Love and the Afterlife with Claire McFall

PART OF THE International Publishing ISSUE

‘There was something odd about the way he sat there, a solitary figure in this isolated place.’

This month sees the launch of Trespassers, the much-anticipated sequel to YA author Claire McFall’s debut novel Ferryman. Charting the unbreakable bond between train crash victim Dylan and Tristan, an immortal guide who must lead her soul safely to the afterlife, Ferryman won a Scottish Children’s Book Award, was long-listed for the Branford Boase Award and was nominated for the Carnegie Medal. But that’s not where the Ferryman story ends.
A rights deal secured in June 2015 has launched McFall into superstardom in China, where she was the only UK author in the 2016’s Top 10 Fiction Bestseller list. With more than one million books sold worldwide, the arrival of Trespassers is sure to kick up an international storm. Read on for an extract of Ferryman, which has been reissued by Floris Books ahead of the Trespassers release….

Extract from Ferryman
By Claire McFall
Published by Floris Books

He was sitting on a hill to the left of the tunnel entrance, his hands wrapped around his knees, and he was staring at her. From this far away all that she could tell was that he was a boy, probably a teenager, with sandy hair that was being tossed around by the wind. He didn’t stand or even smile when he saw her looking at him, just continued to stare.

There was something odd about the way he sat there, a solitary figure in this isolated place. Dylan couldn’t imagine how he had come to be there, unless he ’d been on the train as well. She waved at him, glad to have someone to share this horror with, but he didn’t wave back. She thought she saw him sit up a little straighter, but he was so far away it was hard to tell.

Keeping her eyes firmly on him, just in case he disappeared, she slipped and slid down the gravel bank of the train tracks and hopped over a little ditch filled with water and weeds. There was a barbed-wire fence separating the tracks from the open countryside. Dylan gingerly grabbed the top wire between two of the twisted metal knots and pulled it downwards as hard as she could. It dropped just low enough for her to awkwardly swing her legs over. She caught her foot as she pulled her second leg over and almost fell, but she managed to cling on to the wire and keep her balance. The barbs cut into her palm, piercing the skin and causing little droplets of blood to ooze through. She examined her hand briefly before rubbing it against her leg. A dark stain on her jeans made her take a second look. There was a large red patch on the outside of her thigh. She stared at it for a moment before remembering wiping the sticky stuff from the carriage floor off her hands. Realisation made her blanch and her stomach heaved slightly.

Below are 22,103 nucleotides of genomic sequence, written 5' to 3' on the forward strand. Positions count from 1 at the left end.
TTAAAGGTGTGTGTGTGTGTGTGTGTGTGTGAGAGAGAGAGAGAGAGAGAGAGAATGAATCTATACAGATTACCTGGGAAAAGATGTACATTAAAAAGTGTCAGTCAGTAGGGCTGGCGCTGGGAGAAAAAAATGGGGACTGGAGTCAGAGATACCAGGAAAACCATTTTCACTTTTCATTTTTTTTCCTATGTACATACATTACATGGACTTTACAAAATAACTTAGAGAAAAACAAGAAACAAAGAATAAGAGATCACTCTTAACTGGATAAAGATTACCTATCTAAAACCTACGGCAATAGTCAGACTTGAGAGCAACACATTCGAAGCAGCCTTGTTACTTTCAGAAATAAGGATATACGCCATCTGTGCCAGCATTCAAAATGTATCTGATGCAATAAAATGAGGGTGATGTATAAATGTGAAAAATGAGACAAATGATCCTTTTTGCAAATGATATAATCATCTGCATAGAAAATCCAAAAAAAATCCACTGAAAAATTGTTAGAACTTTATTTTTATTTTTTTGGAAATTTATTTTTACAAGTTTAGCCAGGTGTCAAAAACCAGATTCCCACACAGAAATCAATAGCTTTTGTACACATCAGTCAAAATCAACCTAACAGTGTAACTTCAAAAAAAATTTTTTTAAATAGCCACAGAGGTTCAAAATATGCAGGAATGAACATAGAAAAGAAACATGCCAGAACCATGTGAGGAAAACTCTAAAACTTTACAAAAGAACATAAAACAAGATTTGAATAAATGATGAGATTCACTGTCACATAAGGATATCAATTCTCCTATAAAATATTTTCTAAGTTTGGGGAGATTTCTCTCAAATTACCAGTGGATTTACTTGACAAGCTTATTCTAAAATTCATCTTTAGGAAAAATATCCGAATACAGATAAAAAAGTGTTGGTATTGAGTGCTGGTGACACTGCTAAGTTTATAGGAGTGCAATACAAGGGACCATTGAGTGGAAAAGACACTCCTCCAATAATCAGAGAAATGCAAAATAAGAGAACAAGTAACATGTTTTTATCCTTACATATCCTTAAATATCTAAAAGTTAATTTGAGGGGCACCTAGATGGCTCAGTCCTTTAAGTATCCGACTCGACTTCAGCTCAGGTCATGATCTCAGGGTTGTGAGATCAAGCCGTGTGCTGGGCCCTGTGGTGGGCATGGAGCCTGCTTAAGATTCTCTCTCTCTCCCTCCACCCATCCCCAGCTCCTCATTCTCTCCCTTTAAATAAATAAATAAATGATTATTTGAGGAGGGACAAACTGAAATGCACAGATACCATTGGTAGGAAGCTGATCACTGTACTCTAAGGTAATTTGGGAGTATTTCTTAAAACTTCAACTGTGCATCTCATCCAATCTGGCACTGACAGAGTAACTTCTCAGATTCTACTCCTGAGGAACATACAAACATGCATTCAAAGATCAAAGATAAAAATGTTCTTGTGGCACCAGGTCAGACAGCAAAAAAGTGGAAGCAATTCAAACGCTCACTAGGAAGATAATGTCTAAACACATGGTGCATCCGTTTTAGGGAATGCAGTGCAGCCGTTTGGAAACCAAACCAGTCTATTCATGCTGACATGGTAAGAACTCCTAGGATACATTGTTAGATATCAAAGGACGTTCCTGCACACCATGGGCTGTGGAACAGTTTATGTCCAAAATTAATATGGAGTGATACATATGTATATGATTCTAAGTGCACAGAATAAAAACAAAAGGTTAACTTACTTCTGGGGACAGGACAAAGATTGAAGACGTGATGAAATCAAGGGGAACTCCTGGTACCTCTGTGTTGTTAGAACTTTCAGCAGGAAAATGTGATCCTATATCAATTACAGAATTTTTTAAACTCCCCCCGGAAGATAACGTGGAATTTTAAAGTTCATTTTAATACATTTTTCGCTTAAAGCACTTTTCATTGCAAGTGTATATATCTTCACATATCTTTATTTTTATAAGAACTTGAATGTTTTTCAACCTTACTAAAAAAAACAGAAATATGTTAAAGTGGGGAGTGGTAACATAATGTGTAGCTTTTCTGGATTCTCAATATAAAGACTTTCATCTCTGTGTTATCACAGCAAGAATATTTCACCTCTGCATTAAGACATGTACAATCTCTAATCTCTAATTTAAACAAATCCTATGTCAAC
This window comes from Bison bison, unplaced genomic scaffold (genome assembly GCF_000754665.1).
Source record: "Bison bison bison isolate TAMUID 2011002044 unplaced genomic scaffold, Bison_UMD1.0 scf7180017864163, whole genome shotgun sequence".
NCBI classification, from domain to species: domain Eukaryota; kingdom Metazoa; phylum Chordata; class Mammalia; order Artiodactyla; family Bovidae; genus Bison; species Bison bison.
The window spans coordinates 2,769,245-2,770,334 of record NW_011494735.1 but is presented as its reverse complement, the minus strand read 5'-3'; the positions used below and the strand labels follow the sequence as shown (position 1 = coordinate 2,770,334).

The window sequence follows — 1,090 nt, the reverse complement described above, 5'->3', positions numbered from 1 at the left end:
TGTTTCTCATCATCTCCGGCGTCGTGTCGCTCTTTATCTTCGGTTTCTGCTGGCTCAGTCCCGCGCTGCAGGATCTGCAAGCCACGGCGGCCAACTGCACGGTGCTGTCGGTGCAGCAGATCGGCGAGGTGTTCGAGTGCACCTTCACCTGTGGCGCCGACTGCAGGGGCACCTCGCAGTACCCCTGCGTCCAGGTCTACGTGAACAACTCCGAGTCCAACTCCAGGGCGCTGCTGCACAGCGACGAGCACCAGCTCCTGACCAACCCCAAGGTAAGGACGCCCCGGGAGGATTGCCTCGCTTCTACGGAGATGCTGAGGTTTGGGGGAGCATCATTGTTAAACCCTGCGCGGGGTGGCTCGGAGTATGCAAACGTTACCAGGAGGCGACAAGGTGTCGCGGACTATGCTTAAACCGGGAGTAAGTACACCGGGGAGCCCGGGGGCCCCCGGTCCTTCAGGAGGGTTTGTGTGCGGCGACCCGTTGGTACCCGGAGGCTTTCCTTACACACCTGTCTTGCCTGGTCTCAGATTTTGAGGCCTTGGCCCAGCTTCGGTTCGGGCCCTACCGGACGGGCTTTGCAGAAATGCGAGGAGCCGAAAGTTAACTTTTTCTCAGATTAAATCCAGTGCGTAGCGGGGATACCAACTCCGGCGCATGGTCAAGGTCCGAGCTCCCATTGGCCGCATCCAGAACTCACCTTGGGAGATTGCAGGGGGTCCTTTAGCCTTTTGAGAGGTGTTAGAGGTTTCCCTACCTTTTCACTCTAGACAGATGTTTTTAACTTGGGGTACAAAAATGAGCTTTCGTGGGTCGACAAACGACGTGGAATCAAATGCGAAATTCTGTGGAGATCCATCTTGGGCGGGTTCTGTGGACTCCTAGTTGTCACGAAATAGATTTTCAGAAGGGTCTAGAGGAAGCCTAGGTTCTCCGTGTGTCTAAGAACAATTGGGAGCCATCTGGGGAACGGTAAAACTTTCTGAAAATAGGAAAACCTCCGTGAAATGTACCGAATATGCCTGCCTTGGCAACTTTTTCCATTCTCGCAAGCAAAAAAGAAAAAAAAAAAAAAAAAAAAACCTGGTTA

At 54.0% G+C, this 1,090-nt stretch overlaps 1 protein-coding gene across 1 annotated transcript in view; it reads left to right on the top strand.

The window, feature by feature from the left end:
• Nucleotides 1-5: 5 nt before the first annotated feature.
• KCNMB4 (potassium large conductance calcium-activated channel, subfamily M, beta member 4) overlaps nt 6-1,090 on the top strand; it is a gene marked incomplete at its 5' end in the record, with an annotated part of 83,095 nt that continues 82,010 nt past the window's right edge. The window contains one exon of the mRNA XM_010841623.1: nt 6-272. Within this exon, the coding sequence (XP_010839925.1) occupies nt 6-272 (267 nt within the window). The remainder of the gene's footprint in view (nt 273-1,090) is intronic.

Shaking her head to rid herself of the sick images that were swirling in her brain, she turned from the fence and fixed her eyes back on her target. He was seated on the slope about fifty metres above her. From this distance she could see his face, and so she smiled in greeting.

He didn’t respond.

Slightly abashed by this frosty reception, Dylan stared at the ground as she made her way up the hill towards him. It was a hard climb and before long she was panting. The hillside was steep and the long grass was wet and difficult to wade through. Looking down, concentrating on her feet, gave her an excuse not to make eye contact – not until she had to.

With cold eyes, the boy on the hill appraised the girl approaching him. He had been watching her since she had exited the tunnel, emerging from the dark like a frightened rabbit from a burrow. Rather than shouting to get her attention, he had simply waited for her to see him. At one point he had been concerned that she would head back into the tunnel, and he had considered calling out, but she had changed her mind, and so he’d contented himself with sitting silently. She would notice him.

He was right. She spotted him and he saw the relief pool in her eyes as she waved energetically. He did not wave back. He watched her face falter slightly, but then she approached him. She moved clumsily, catching herself on the barbed-wire fence and tripping on clumps of wet grass. When she was close enough to read his expression he turned his face away, listening to the sound of her drawing nearer.

Contact made.

Claire McFall is a writer and a teacher, living and working in the Scottish Borders. Along with Ferryman and Trespassers, she is also the author of dystopian thriller Bombmaker and her paranormal thriller Black Cairn Point, winner of the Scottish Teenage Book Prize 2017. Get your tickets to see Claire at the Edinburgh International Book Festival on 26 August 2017 here.

Ferryman by Claire McFall is out now published by Floris priced £7.99. Trespassers will be published by Floris on 14 September priced £7.99.

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